Academic journal article Journal of Economics and Economic Education Research

Mid-18th Century Economic Changes: The Rise of Adam Smith and the Decline of the Mercantilists and Physiocrats

Academic journal article Journal of Economics and Economic Education Research

Mid-18th Century Economic Changes: The Rise of Adam Smith and the Decline of the Mercantilists and Physiocrats

Article excerpt


The mid-18th century was a time that saw the birth of new economic systems. The mercantile system of the past 250 years was being attacked by new movements in economic thought. One of the chief critics of mercantilism was Adam Smith, and with the publication of his greatest work, Smith drastically changed modern economic theory and created a science out of what was once a philosophy of merchants. Smith was not the first critic of mercantilism. He was preceded by a group of French economic philosophers whose theories had much influence on Smith's work. This paper will explore the rise of mercantilism and its principles, detail the criticisms of Adam Smith toward mercantile doctrine, and discuss the physiocratic doctrine that laid the groundwork for economic change.


This paper will discuss the origins of mercantilism. Through an exploration of the times leading up to mercantilism, a more detailed understanding of mercantile principles will be ascertained. The onset of international commerce laid the groundwork for the mercantile system by creating a new class of merchants who explored the philosophy of economics in an attempt to ensure their own well being. Mercantilists derived much of their doctrine from their strong sense of nationalism. The desire to create a strong state led to the development of the mercantile principle of wealth as existing in the form of specie--gold and silver. The desire to accumulate large amounts of specie led to the development of the balance of trade principle, which would be essential to mercantilistic economic policies. The mercantile system thus developed from a strong sense of nationalism, which led to a desire for the accumulation of gold and silver, further leading to the balance of trade doctrine, enabling said accumulation.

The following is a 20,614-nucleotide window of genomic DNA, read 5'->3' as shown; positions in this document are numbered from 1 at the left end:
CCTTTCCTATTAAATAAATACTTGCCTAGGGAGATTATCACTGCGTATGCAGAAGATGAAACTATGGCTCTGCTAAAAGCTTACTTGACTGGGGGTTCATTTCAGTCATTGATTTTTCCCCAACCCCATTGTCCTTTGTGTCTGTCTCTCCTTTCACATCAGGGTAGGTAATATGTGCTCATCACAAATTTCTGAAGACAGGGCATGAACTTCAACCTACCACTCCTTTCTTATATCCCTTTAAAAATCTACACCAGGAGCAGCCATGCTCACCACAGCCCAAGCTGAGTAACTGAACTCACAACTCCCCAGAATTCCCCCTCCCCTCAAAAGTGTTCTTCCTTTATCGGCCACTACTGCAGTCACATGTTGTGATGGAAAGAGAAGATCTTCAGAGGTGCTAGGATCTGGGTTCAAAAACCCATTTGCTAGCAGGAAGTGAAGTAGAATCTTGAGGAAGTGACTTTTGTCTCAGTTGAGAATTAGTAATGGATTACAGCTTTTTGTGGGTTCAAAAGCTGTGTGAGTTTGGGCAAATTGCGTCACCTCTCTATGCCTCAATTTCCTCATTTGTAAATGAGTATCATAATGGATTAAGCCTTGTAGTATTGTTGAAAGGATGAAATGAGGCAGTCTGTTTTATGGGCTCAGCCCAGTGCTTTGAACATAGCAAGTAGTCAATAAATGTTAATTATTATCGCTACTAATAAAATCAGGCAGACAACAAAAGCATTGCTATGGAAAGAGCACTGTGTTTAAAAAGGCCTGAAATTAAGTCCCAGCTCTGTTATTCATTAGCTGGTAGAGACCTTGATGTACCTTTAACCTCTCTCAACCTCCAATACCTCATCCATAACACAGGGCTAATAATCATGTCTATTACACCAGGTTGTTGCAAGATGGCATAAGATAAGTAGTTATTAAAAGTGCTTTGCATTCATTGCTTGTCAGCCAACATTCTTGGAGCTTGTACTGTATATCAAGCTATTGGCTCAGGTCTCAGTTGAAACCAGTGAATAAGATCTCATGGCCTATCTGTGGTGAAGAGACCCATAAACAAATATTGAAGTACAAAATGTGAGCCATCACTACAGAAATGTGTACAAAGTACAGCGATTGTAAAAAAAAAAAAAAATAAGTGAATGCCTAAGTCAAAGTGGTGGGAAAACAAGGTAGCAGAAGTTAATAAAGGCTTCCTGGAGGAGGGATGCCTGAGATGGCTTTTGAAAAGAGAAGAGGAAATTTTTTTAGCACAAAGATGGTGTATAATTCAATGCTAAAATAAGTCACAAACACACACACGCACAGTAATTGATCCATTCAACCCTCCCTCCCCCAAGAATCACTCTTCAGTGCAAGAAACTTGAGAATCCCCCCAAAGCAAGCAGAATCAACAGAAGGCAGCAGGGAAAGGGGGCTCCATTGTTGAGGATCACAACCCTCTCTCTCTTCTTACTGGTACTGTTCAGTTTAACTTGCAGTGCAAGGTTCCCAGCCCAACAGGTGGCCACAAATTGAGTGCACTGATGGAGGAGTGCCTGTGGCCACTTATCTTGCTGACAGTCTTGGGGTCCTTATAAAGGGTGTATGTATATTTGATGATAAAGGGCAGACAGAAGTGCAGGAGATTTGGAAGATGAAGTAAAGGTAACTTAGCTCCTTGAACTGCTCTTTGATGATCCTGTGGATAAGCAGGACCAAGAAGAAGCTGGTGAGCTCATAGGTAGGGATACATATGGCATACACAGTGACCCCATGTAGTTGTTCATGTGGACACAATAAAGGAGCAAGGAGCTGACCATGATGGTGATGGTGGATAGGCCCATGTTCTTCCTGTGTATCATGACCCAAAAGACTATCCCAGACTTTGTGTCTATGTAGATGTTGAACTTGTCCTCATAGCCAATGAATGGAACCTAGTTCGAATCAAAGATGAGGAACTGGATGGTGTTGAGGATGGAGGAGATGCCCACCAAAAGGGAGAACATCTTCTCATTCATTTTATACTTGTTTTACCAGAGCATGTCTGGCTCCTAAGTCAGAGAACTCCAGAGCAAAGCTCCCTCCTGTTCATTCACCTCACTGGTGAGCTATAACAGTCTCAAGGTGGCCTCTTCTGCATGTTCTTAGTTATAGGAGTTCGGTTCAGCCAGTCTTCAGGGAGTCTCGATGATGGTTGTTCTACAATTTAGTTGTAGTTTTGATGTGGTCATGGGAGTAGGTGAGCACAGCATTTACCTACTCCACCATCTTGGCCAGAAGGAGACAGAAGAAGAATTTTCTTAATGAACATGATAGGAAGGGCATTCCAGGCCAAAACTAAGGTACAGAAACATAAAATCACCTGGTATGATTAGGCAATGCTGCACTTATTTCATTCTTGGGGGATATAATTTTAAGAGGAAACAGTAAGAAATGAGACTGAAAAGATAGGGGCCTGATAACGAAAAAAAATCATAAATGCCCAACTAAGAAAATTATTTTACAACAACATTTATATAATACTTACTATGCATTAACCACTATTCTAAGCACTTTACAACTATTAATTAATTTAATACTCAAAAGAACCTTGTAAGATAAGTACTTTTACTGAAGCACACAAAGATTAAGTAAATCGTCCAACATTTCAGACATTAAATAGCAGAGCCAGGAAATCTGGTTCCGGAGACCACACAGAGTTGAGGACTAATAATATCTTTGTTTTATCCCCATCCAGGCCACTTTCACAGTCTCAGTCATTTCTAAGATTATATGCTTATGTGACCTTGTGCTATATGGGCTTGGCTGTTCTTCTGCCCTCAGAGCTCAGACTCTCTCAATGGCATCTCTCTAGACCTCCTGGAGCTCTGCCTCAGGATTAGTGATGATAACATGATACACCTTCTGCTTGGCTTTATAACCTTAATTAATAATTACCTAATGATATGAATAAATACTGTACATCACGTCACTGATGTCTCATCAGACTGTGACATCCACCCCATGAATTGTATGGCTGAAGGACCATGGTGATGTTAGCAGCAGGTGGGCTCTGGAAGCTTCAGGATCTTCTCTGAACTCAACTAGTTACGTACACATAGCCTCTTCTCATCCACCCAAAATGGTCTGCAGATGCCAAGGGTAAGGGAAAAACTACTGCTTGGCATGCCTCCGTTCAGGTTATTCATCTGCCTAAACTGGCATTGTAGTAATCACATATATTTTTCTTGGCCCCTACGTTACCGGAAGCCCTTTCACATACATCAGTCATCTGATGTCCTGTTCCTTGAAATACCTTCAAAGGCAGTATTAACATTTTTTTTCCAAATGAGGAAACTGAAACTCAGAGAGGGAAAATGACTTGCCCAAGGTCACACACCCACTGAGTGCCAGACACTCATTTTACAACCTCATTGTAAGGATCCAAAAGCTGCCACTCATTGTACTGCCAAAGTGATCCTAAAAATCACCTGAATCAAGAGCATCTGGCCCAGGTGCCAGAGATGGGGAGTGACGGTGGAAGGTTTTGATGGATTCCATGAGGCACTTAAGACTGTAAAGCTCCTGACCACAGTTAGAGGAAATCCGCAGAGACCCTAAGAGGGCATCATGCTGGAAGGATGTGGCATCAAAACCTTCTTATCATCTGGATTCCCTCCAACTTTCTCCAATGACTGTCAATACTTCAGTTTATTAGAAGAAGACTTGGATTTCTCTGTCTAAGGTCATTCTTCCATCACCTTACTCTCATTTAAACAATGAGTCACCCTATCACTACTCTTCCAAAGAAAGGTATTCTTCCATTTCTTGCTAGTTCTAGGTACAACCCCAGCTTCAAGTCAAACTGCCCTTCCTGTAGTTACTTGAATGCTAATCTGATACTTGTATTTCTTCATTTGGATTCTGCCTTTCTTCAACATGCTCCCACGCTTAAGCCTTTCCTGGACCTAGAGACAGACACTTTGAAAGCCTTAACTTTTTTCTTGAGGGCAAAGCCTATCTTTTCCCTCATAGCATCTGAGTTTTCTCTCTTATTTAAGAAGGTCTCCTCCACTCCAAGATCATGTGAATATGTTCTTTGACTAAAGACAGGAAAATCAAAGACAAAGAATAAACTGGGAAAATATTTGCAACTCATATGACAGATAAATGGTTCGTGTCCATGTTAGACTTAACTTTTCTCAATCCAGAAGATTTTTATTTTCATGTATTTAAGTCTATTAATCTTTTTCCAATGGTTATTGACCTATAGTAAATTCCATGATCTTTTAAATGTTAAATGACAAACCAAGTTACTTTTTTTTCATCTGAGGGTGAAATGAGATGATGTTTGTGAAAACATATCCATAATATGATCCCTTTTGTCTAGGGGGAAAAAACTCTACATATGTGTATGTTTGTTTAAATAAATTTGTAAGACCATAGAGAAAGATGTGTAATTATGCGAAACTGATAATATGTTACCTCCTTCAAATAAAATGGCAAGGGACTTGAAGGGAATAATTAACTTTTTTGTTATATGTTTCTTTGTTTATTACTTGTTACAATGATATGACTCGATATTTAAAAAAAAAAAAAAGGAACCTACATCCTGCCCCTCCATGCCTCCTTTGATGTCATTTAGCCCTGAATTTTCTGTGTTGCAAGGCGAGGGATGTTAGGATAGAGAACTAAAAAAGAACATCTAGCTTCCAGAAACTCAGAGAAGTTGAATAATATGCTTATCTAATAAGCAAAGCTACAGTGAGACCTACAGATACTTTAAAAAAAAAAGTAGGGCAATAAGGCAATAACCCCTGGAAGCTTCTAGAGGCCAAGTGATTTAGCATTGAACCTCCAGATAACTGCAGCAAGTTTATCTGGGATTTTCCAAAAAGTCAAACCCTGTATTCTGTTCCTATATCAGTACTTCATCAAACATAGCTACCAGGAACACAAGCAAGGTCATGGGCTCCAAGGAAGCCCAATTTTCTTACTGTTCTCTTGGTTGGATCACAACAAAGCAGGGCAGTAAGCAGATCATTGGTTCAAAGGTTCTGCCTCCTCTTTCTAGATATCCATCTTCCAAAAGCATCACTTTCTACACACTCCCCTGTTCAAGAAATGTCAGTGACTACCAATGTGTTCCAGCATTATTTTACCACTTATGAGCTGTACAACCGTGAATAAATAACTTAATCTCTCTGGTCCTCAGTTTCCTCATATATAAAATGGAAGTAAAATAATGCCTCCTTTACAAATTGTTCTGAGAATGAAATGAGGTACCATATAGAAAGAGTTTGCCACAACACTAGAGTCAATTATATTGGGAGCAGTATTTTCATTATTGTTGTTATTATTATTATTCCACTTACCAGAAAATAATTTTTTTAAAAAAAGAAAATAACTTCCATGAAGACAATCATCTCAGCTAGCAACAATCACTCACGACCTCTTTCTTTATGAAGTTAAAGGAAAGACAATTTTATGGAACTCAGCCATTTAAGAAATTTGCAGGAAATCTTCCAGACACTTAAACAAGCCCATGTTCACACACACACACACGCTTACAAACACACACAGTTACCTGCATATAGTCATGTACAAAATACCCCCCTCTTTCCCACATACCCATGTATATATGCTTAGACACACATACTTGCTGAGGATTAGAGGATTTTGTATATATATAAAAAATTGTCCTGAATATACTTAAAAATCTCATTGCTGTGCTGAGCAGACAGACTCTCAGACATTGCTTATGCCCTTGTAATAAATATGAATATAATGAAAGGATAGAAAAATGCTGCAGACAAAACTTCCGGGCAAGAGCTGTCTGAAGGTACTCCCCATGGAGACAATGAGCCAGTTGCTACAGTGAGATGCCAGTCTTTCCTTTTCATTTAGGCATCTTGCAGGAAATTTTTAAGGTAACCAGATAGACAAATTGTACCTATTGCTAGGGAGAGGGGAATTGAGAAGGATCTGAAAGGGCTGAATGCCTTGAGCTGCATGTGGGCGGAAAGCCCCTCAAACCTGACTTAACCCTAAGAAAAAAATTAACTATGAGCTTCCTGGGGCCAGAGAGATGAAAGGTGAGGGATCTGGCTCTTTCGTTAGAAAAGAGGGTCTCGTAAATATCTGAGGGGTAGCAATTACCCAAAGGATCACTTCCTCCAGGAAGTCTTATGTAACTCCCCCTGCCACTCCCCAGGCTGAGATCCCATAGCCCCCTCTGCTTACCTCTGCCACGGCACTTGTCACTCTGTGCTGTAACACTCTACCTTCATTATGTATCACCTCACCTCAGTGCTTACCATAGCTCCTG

The paper will also address Smith's comments on mercantile doctrine. In An Inquiry into the Nature and Causes of the Wealth of Nations, Smith explores the importance of gold and silver accumulation that is embedded in the tenets of mercantilism. Smith, through his analysis of mercantile arguments in favor of specie accumulation, will ultimately find such arguments in error. By his analysis of mercantile principles, Smith proves to be one of mercantilism's greatest critics. He advocates against specie accumulation and the necessity of a favorable balance of trade to aid in this accumulation, two doctrines that are at the heart of mercantile thought.

The paper will end in a discussion of the physiocratic doctrine that developed in France during the last half of the 18th century. The physiocratic doctrine was vastly different from the principles of mercantilism. The physiocrats placed much emphasis on land as the true creator of wealth. The mercantile principle of wealth existing in the forms of gold and silver was dismissed and more concrete forms of wealth were adopted. The circulation of wealth within a nation was also demonstrated by Quesnay, the undisputed leader of the physiocrats, in his book Tableau Economique. This book also explored the productivity of labor and ruled that agriculture was the only productive industry. The physiocrats exhibited strong criticism toward the mercantilistic economic system of the time, especially the system of taxation. The physiocrats further opposed governmental regulation in favor of a laissez-faire system of no interference. The physiocratic system is clearly the antithesis of the mercantile system and lays the groundwork for the publication of Smith's book.


"Mercantilism is the name given to some 250 years of economic literature and practice between 1500 and 1750" (Landreth, 1976). Mercantilism was the result of the developing commercial class, the merchants, and the name "mercantilism" is "derive[d] from the Italian word for merchant" (Canterbery, 2001). As they gained wealth and power, merchants' writings began to develop into the economic system known as mercantilism. …

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